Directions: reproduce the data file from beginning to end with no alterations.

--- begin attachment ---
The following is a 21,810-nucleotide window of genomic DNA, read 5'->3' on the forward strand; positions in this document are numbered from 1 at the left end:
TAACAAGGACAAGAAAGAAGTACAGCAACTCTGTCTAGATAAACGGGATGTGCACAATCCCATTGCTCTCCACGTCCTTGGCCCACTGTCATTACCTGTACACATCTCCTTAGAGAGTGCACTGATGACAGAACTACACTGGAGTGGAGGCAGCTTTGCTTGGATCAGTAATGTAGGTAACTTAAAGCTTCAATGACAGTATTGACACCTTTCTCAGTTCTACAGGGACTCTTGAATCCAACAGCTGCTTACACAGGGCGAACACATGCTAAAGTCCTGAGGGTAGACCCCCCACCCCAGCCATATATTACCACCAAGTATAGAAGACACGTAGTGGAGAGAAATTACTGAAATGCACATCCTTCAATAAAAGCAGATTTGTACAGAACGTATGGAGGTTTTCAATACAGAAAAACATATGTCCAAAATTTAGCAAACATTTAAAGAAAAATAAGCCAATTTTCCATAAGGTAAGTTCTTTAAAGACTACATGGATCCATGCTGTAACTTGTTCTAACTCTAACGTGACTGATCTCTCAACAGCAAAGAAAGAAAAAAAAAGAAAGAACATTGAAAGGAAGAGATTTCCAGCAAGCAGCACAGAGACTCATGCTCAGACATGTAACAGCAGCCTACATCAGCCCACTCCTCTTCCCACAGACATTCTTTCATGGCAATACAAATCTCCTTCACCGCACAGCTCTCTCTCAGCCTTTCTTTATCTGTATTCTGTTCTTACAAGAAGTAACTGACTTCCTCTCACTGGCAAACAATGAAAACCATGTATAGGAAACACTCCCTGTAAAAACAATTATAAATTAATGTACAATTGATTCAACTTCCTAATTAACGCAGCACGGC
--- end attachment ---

The following is a 21,810-nucleotide window of genomic DNA, read 5'->3' on the forward strand; positions in this document are numbered from 1 at the left end:
TAACAAGGACAAGAAAGAAGTACAGCAACTCTGTCTAGATAAACGGGATGTGCACAATCCCATTGCTCTCCACGTCCTTGGCCCACTGTCATTACCTGTACACATCTCCTTAGAGAGTGCACTGATGACAGAACTACACTGGAGTGGAGGCAGCTTTGCTTGGATCAGTAATGTAGGTAACTTAAAGCTTCAATGACAGTATTGACACCTTTCTCAGTTCTACAGGGACTCTTGAATCCAACAGCTGCTTACACAGGGCGAACACATGCTAAAGTCCTGAGGGTAGACCCCCCACCCCAGCCATATATTACCACCAAGTATAGAAGACACGTAGTGGAGAGAAATTACTGAAATGCACATCCTTCAATAAAAGCAGATTTGTACAGAACGTATGGAGGTTTTCAATACAGAAAAACATATGTCCAAAATTTAGCAAACATTTAAAGAAAAATAAGCCAATTTTCCATAAGGTAAGTTCTTTAAAGACTACATGGATCCATGCTGTAACTTGTTCTAACTCTAACGTGACTGATCTCTCAACAGCAAAGAAAGAAAAAAAAAGAAAGAACATTGAAAGGAAGAGATTTCCAGCAAGCAGCACAGAGACTCATGCTCAGACATGTAACAGCAGCCTACATCAGCCCACTCCTCTTCCCACAGACATTCTTTCATGGCAATACAAATCTCCTTCACCGCACAGCTCTCTCTCAGCCTTTCTTTATCTGTATTCTGTTCTTACAAGAAGTAACTGACTTCCTCTCACTGGCAAACAATGAAAACCATGTATAGGAAACACTCCCTGTAAAAACAATTATAAATTAATGTACAATTGATTCAACTTCCTAATTAACGCAGCACGGC